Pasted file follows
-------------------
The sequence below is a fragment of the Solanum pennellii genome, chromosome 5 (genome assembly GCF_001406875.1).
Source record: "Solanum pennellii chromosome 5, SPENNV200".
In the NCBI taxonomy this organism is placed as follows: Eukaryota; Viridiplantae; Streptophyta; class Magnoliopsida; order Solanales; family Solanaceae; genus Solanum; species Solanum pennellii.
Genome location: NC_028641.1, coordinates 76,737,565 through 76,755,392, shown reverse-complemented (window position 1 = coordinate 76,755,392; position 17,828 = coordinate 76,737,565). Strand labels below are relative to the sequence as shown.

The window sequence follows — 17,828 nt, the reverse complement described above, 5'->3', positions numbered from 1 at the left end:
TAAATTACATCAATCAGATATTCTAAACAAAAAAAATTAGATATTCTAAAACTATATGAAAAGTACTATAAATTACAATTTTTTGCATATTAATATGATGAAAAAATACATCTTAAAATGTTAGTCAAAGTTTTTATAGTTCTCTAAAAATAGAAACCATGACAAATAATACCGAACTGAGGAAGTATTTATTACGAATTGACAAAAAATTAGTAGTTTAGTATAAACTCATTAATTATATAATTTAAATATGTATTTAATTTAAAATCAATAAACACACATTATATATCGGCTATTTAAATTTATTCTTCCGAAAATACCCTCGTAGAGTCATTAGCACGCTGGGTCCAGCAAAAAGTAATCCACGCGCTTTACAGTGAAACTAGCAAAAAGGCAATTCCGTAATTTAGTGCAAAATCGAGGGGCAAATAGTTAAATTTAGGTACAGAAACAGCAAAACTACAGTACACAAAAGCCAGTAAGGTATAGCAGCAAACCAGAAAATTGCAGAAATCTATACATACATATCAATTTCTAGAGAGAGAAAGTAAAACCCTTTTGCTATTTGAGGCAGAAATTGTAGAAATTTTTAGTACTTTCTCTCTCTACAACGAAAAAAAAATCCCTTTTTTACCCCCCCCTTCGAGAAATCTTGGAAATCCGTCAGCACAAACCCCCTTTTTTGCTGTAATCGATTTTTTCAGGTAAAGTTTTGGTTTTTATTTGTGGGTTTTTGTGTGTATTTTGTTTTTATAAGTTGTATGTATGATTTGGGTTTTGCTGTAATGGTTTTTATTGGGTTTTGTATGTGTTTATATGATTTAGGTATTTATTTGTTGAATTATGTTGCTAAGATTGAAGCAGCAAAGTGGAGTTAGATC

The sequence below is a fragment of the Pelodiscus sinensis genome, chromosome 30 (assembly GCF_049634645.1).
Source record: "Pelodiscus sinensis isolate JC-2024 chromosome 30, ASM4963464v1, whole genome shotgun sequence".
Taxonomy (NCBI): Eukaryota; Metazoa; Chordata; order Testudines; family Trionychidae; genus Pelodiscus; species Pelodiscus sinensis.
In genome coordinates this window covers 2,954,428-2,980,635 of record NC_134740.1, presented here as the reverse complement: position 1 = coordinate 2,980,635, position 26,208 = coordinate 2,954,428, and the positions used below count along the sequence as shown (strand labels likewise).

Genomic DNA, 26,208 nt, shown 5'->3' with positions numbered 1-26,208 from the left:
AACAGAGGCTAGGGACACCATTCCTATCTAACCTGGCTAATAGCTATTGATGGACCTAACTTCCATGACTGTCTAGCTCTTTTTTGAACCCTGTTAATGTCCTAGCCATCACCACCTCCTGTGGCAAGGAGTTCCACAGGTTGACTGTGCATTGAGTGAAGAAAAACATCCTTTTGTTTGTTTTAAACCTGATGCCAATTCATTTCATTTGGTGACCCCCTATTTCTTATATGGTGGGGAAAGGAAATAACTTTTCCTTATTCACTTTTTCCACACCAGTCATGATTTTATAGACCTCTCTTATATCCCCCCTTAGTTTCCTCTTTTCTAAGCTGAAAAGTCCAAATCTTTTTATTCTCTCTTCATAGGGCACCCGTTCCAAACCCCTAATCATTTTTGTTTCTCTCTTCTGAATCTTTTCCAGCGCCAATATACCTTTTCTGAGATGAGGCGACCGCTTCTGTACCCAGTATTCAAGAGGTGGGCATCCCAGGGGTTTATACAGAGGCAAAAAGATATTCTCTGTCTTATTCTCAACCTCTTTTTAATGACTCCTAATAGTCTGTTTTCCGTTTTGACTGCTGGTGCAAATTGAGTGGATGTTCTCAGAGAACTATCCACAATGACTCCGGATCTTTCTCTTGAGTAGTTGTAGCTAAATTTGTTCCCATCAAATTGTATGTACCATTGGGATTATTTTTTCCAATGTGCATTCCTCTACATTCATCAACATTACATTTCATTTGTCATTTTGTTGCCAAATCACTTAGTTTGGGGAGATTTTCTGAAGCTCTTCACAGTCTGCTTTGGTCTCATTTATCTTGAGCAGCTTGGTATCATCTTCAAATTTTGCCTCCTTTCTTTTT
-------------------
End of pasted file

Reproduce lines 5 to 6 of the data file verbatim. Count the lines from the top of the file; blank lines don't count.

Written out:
The window sequence follows — 17,828 nt, the reverse complement described above, 5'->3', positions numbered from 1 at the left end:
TAAATTACATCAATCAGATATTCTAAACAAAAAAAATTAGATATTCTAAAACTATATGAAAAGTACTATAAATTACAATTTTTTGCATATTAATATGATGAAAAAATACATCTTAAAATGTTAGTCAAAGTTTTTATAGTTCTCTAAAAATAGAAACCATGACAAATAATACCGAACTGAGGAAGTATTTATTACGAATTGACAAAAAATTAGTAGTTTAGTATAAACTCATTAATTATATAATTTAAATATGTATTTAATTTAAAATCAATAAACACACATTATATATCGGCTATTTAAATTTATTCTTCCGAAAATACCCTCGTAGAGTCATTAGCACGCTGGGTCCAGCAAAAAGTAATCCACGCGCTTTACAGTGAAACTAGCAAAAAGGCAATTCCGTAATTTAGTGCAAAATCGAGGGGCAAATAGTTAAATTTAGGTACAGAAACAGCAAAACTACAGTACACAAAAGCCAGTAAGGTATAGCAGCAAACCAGAAAATTGCAGAAATCTATACATACATATCAATTTCTAGAGAGAGAAAGTAAAACCCTTTTGCTATTTGAGGCAGAAATTGTAGAAATTTTTAGTACTTTCTCTCTCTACAACGAAAAAAAAATCCCTTTTTTACCCCCCCCTTCGAGAAATCTTGGAAATCCGTCAGCACAAACCCCCTTTTTTGCTGTAATCGATTTTTTCAGGTAAAGTTTTGGTTTTTATTTGTGGGTTTTTGTGTGTATTTTGTTTTTATAAGTTGTATGTATGATTTGGGTTTTGCTGTAATGGTTTTTATTGGGTTTTGTATGTGTTTATATGATTTAGGTATTTATTTGTTGAATTATGTTGCTAAGATTGAAGCAGCAAAGTGGAGTTAGATC